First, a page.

The June employment report came in ahead of expectations with generally solid numbers, but was hardly a blow-out report. Still, bond market participants were apparently positioned for a much weaker number. Bonds tumbled on the news, spiking the yield on 10-year Treasuries by almost 20bp as everyone forgot -- or simply didn't believe -- the Fed's promise to hold to the zero lower bound into 2015. Expect dovish talk as policymakers try to rein in expectations, but I suspect the damage is done, the genie is out of the bottle. If the Fed wants to regain credibility, they will need to stop talking and start doing by making clear the taper is not going to happen this year. That however, is not going to happen. At this point, it is pretty unlikely the data will come in sufficiently weak to postpone a September cut in the pace of asset purchases.
Nonfarm payrolls gained 195k compared to expectations of 161k rise. The previous two months were revised up, tacking on another 70k jobs. The 12-month moving average is now just below 200k jobs/month:
In the context of the Yellen indicators, the overall picture is hardly inspiring:
I wouldn't read too much into the stable unemployment rate; nothing here to suggest that a taper-driving downward trend has been broken. Other indicators are generally in line with recent trends:
Wage growth is holding near 2% year over year. Nothing inflationary about that, and consistent with substantial slack in labor markets. Aggregate weekly hours continues to track its upward trend, while labor force participation and employment to population ratio both ticked up 0.1%. Underemployment indicators also still reveal substantial slack in labor markets:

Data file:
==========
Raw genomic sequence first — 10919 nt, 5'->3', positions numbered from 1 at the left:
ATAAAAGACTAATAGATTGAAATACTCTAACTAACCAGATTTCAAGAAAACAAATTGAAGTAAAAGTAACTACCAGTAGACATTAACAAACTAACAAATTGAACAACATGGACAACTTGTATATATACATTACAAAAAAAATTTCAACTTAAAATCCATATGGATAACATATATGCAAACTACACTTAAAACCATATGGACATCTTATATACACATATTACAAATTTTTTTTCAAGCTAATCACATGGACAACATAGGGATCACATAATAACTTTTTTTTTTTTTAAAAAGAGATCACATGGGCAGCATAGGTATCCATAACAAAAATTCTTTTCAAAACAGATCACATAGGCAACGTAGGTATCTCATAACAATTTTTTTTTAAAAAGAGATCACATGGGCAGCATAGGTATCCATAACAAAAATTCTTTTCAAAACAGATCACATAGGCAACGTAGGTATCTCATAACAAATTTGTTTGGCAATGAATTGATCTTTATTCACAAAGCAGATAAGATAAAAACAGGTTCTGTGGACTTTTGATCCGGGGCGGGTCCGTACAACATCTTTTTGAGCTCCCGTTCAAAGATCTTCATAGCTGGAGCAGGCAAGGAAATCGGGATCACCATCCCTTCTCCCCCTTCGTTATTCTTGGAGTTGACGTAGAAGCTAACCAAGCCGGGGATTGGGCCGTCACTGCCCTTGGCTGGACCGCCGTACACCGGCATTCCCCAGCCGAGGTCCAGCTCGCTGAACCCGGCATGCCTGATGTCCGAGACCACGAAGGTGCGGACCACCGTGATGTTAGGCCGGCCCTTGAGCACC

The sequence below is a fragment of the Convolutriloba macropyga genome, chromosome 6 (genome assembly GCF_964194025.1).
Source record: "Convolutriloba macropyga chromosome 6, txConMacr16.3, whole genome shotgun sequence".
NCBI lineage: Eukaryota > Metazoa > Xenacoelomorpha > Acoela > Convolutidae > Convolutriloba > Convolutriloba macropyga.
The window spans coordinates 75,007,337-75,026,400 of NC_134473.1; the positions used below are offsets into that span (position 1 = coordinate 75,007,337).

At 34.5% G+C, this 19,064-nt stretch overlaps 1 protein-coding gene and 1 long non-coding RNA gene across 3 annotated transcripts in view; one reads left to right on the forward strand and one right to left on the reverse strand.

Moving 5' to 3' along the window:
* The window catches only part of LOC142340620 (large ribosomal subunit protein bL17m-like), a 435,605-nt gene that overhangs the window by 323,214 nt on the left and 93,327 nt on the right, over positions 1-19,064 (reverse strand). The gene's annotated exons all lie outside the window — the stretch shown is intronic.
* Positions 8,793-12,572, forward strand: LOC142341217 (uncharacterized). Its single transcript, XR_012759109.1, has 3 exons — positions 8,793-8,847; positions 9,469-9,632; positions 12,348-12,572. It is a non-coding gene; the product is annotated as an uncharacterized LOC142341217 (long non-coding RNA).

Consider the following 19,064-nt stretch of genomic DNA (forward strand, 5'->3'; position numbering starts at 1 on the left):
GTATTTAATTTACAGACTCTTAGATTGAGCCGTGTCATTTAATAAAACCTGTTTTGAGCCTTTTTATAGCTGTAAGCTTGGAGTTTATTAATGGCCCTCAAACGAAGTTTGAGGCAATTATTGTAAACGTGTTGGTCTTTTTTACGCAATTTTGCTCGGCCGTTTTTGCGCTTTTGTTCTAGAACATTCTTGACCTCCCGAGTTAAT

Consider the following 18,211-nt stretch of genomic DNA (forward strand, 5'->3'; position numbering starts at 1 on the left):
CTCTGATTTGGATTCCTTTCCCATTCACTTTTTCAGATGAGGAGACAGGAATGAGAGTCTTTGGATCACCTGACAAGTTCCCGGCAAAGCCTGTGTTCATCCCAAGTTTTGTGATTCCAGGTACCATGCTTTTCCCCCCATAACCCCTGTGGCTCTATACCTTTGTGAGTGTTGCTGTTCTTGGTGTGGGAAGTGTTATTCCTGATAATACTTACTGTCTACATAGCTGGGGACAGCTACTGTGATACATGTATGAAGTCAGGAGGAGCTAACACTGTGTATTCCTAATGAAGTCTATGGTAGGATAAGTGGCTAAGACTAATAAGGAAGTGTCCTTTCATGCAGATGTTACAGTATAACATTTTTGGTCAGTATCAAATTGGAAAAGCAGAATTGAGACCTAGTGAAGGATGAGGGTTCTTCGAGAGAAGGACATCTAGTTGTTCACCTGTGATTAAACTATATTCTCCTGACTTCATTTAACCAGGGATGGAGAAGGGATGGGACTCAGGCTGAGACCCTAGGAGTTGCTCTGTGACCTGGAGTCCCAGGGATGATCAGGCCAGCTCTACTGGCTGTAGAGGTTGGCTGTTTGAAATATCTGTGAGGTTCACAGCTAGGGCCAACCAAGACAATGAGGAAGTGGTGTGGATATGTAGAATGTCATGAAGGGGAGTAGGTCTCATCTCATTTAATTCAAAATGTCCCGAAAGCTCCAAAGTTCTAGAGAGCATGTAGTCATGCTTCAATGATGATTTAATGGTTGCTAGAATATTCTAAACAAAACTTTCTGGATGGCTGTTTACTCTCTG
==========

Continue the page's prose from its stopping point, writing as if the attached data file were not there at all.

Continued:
Reductions in the "employed part time for economic reasons" category appears to have stalled in recent months -- more evidence of slack. The economy needs to be running hot enough that firms have neither the need nor the ability to hire part-time workers looking for a full-time job. There was a jump in the number of marginally attached, but I think it is too early to say it is anything but statistical noise.
Jim Tankersly notes that manufacturing employment fell in June, which seemingly defies expectations for a manufacturing revival in the U.S. My expectation is that productivity gains will most likely offset much of the growth in that sector. In other words, the sector could boom, but the impact on jobs might be minimal.
Does anything in this report change the expected path of monetary policy? No, it simply confirms the current expected path of tapering beginning in September. I think those looking for data to delay that tapering will likely remain disappointed. It needs to be emphasized that the Fed has already dismissed the data that could delay tapering as unimportant. Recall New York Federal Reserve President William Dudley:
...I continue to see the economy as being in a tug-of-war between fiscal drag and underlying fundamental improvement, with a great deal of uncertainty over which force will prevail in the near-term. This tug-of-war is clearly seen in the monthly employment data. Over April and May, the average monthly gain in employment in the private service-providing sector has been well maintained at 175,000. In contrast, employment in the manufacturing sector and the federal government declined a combined 20,000 per month. And the resulting uncertainty is, I believe, an important contributing factor behind the relatively sluggish pace of business investment spending.
My best guess is that growth for all of 2013, measured on a Q4/Q4 basis, will be about what it has been since the end of the recession. But I believe a strong case can be made that the pace of growth will pick up notably in 2014.